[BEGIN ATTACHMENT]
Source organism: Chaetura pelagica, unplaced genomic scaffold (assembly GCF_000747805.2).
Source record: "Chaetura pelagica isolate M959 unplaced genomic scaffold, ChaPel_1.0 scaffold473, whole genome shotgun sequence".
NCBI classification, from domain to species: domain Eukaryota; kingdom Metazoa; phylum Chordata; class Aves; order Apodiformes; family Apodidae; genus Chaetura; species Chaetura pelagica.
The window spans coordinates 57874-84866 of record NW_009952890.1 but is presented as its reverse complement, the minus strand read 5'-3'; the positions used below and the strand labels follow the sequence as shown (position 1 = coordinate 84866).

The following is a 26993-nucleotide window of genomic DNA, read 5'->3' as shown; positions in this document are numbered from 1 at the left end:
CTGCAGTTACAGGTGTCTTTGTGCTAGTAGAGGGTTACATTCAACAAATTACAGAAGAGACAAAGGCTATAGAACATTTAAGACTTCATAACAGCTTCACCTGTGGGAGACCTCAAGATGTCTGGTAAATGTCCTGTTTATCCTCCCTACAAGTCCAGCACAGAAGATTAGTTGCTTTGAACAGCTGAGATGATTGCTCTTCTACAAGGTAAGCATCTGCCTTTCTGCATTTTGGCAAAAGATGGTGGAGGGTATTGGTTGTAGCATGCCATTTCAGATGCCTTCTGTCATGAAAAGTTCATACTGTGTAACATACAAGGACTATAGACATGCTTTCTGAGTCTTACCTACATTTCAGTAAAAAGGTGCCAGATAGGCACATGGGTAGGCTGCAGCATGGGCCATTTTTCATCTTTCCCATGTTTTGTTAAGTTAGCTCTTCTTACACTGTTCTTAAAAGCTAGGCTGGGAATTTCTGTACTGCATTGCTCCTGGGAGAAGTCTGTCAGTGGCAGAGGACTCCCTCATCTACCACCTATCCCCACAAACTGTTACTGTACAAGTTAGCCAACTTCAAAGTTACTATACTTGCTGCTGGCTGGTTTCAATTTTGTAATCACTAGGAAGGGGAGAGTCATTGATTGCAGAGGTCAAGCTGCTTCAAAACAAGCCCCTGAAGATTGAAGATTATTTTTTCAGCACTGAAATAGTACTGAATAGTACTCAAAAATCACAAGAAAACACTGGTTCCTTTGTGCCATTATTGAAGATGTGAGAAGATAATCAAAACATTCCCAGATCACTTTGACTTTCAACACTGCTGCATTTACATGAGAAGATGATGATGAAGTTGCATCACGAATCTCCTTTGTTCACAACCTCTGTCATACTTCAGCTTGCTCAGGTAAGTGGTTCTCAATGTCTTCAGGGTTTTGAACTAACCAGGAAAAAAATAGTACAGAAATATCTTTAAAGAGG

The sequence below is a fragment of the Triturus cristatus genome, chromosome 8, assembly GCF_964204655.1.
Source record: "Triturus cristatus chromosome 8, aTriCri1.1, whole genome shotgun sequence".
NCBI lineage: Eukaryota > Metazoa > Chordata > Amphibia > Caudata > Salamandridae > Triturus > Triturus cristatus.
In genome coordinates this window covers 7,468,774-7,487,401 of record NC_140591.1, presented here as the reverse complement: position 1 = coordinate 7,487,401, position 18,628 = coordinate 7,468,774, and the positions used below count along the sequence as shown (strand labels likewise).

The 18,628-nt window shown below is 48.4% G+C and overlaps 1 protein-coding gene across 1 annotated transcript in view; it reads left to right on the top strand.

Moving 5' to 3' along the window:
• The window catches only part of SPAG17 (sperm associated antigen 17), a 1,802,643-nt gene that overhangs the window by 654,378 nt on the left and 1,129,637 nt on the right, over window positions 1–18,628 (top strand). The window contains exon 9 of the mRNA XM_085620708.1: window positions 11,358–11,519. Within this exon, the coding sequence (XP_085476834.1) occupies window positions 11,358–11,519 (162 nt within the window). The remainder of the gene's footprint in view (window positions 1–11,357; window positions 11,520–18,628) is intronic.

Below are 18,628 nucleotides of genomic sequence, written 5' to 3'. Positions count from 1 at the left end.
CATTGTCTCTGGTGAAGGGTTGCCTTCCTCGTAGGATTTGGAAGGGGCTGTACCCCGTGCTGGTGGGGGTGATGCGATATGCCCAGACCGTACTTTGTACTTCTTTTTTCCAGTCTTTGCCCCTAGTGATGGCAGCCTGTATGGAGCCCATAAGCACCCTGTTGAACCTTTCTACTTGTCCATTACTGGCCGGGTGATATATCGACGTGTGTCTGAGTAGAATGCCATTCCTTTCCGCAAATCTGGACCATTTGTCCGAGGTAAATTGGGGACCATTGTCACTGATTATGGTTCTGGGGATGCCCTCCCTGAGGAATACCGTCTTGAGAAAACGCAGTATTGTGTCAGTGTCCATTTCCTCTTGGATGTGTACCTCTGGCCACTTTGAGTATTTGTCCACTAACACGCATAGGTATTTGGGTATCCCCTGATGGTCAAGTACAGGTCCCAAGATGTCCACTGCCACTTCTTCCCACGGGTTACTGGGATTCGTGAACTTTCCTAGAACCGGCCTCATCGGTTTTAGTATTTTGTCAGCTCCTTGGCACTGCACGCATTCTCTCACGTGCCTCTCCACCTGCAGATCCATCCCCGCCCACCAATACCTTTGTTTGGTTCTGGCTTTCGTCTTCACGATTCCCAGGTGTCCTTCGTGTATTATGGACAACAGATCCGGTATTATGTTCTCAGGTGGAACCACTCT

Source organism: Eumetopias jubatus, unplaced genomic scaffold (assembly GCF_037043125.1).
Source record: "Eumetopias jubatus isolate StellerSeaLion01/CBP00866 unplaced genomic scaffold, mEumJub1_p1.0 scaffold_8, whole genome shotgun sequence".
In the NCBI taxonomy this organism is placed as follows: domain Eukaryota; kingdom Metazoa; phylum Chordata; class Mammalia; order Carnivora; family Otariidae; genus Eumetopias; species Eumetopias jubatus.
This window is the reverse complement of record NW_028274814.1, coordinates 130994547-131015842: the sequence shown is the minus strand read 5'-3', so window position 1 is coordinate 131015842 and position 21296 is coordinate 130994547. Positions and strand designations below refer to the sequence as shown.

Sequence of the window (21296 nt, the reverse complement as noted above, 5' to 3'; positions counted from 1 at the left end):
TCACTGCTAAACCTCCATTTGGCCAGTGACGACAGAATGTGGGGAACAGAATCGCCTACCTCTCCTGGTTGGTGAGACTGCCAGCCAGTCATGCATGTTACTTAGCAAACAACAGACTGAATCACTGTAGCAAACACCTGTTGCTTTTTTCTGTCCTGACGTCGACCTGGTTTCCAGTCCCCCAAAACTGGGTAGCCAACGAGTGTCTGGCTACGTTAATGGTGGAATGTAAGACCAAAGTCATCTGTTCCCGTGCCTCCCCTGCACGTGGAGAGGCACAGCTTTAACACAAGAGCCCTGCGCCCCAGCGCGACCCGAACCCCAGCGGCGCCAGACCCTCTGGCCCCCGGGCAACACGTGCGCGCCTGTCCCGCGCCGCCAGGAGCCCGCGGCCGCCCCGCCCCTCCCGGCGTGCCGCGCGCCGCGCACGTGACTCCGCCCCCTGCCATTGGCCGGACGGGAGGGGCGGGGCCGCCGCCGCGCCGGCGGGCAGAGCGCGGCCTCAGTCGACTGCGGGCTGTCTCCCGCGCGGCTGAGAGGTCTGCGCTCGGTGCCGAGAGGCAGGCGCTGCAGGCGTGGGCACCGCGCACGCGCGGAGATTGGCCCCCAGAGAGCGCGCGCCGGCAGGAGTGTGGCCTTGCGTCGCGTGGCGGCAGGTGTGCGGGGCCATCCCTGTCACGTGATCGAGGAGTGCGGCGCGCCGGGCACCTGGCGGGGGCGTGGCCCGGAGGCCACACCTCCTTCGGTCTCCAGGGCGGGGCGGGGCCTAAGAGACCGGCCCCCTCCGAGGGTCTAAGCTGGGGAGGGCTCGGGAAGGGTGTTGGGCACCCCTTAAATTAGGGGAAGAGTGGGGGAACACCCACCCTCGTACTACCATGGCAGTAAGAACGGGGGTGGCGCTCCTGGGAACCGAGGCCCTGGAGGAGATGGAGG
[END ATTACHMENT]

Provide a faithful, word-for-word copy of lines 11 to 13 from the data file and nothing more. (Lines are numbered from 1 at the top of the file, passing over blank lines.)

The 18,628-nt window shown below is 48.4% G+C and overlaps 1 protein-coding gene across 1 annotated transcript in view; it reads left to right on the top strand.

Moving 5' to 3' along the window:
• The window catches only part of SPAG17 (sperm associated antigen 17), a 1,802,643-nt gene that overhangs the window by 654,378 nt on the left and 1,129,637 nt on the right, over window positions 1–18,628 (top strand). The window contains exon 9 of the mRNA XM_085620708.1: window positions 11,358–11,519. Within this exon, the coding sequence (XP_085476834.1) occupies window positions 11,358–11,519 (162 nt within the window). The remainder of the gene's footprint in view (window positions 1–11,357; window positions 11,520–18,628) is intronic.